Is there a project that you were worried would never find the audience it deserved?
There’s the ones that I never got to make, which didn’t find their audience. “Explorers” was a movie that was released even before it was finished. That was a movie where it was like Wait a minute, it’s not done. How could you put it out there? And crickets chirped but nonetheless, people did see it and now it’s very popular in retrospect, which is great. I can’t watch it because all I can think of is I know what goes here and I know what we took out of here and we didn’t get to shoot this. But as far as the movies themselves are concerned, I’m fairly satisfied with most of what I’ve been able to do. And I think the fact that through a trick of time, a lot of these movies have outlasted pictures that were much more popular at the time they were released.
One of the things I loved about “The Hole” was that it had a certain kind of timelessness to it.
You get too specific about the period that you’re working in and that definitely dates your movie. But when you do a movie that is set in the suburbs or a place that hasn’t changed in thirty years, you can get away with that. Which you can’t do when you’re watching a spy movie and he takes out his cell phone and it’s the size of a shoe box. Obviously that takes you out of the picture. But if you can avoid that kind of thing, you can have movies that people can’t tell when quite exactly when they were made.
What’s the status of your work in the the “Paris, I’ll Kill You” horror anthology?
Well, it was semi-moribund for a while. The producers have been trying to put this thing together for several years now and they finally got it to a point where they are moving forward. I’m supposed to shoot something in January along with seven other filmmakers who are mostly European. It’s set in Paris, but we’re shooting it in London.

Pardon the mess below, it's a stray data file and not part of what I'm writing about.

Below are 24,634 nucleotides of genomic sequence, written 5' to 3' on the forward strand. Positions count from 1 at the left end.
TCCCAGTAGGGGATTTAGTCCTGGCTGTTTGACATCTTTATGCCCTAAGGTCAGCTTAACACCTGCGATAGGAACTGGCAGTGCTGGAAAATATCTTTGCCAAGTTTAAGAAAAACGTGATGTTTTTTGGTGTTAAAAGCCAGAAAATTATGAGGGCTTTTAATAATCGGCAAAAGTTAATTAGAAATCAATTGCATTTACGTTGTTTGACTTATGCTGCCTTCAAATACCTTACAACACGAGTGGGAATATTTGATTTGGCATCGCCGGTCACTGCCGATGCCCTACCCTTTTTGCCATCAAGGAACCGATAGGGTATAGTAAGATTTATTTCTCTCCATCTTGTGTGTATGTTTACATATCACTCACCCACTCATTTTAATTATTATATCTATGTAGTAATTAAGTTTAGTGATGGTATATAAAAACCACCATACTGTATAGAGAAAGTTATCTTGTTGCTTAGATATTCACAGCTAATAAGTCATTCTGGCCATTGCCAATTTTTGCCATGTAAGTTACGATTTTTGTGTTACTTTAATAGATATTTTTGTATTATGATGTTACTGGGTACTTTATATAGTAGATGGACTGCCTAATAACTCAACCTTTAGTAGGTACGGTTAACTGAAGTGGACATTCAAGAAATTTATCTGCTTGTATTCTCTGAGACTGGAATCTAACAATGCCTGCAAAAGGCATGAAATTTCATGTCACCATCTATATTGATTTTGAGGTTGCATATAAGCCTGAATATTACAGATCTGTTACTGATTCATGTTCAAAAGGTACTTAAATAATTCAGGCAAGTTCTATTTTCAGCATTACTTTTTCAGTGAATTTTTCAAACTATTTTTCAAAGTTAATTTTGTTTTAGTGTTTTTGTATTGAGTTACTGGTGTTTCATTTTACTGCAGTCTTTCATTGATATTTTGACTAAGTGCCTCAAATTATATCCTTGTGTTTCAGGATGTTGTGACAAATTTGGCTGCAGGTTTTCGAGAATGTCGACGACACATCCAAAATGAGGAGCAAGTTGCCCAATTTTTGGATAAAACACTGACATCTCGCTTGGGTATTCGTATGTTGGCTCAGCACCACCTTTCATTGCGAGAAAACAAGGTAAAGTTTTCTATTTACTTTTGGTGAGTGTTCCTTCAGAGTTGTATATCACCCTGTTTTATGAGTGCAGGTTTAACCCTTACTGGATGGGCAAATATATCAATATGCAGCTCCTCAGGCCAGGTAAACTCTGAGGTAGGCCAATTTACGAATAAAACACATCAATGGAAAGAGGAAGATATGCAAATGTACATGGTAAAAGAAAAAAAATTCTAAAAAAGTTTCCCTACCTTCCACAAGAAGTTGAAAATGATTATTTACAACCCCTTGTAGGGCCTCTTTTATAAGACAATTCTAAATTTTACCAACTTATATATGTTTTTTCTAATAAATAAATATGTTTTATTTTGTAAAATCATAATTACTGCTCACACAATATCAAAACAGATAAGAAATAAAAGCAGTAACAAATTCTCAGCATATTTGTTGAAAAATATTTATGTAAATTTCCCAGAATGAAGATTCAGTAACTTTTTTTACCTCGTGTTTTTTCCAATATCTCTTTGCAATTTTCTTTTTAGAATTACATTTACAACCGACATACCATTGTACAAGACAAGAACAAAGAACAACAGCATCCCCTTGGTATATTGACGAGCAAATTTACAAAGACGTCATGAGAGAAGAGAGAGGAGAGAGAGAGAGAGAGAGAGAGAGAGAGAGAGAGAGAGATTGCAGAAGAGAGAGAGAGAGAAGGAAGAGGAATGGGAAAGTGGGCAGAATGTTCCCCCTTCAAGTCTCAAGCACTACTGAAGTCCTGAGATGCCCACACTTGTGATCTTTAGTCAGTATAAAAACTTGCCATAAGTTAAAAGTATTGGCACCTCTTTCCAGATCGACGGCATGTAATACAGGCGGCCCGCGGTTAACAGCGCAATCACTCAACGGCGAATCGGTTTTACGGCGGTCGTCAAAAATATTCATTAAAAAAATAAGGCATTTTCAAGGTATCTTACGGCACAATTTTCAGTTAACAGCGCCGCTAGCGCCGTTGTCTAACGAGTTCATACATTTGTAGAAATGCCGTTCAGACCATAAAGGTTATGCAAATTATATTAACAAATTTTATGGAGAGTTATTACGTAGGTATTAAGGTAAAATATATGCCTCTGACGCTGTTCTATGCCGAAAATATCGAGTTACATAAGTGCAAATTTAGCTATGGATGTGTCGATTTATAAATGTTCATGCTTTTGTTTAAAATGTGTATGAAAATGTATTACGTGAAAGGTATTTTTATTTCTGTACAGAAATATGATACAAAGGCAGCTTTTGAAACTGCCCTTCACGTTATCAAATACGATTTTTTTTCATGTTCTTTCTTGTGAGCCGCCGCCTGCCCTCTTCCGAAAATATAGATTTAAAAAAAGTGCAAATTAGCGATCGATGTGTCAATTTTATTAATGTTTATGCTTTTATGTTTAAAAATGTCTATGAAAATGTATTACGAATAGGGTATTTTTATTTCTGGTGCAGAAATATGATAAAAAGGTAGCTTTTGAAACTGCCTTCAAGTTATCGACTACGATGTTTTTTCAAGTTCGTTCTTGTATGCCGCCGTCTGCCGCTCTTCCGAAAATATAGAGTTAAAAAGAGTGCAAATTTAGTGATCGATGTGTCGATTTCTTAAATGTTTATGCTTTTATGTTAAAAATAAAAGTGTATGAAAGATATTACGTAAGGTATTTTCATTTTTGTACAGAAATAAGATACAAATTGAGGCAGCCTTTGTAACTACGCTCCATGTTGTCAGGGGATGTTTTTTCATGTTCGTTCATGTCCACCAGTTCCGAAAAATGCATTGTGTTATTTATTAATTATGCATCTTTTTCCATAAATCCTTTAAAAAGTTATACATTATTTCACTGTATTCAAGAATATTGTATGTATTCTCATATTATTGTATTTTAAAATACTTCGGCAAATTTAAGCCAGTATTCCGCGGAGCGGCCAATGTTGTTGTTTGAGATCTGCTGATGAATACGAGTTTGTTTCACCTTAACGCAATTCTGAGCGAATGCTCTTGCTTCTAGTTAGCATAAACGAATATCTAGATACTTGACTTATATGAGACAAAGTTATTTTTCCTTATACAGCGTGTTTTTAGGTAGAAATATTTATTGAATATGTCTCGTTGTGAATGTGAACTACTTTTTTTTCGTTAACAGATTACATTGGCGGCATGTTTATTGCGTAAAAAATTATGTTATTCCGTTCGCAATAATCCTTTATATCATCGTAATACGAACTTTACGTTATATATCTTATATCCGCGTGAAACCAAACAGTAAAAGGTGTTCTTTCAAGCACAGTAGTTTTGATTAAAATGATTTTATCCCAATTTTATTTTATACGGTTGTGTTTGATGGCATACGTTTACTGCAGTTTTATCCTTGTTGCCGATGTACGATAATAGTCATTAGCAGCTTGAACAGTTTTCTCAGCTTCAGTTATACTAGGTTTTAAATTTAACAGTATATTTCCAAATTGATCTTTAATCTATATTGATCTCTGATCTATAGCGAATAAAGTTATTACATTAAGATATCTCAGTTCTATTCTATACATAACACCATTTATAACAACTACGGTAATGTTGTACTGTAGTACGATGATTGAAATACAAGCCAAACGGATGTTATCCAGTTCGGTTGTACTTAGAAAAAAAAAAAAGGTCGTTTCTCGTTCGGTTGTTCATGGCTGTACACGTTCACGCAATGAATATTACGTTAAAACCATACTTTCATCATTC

It’s definitely an eclectic bunch.
It’s a very eclectic bunch, which I think is good. The script is actually designed like the “Twilight Zone” movie was supposed to be, which is that the stories rather than being separate are actually interwoven so people in one story will appear in another story and the stories will overlap. That was the original plan for “The Twilight Zone” but for obvious reasons that couldn’t happen, but in this case they really seem to have worked it out quite well.
How far did you get developing the interconnected idea for the “Twilight Zone” movie?
I remember shooting an ending where Kathleen Quinlan is picked up by Dan Aykroyd. But because of what happened [Note: Star Vic Morrow along with two child actors were killed during a stunt scene gone wrong], that ended up getting thrown out and people ended up doing different stories than they were supposed to do. And so it became an anthology.
I’d be remiss to not ask about “Gremlins.” I think it’s brilliant that “Gremlins 2” is basically a satire of the first “Gremlins.” I love that when Warner Brothers gave you creative control, that’s the direction you took it in. If Warner Brothers was going to go ahead with a “Gremlins 3” and gave you creative control again, what kind of direction would you take it in?
I think it would be difficult to make it crazier than the last one. I actually do have an idea on how to do that if they decide to ask. I have a lot of ideas, but the “Gremlins” movies were defined by the technology we we used and now that technology is obsolete. You’d really have to do some major thinking about how you wanted to go into this with CGI because it’s just a different world.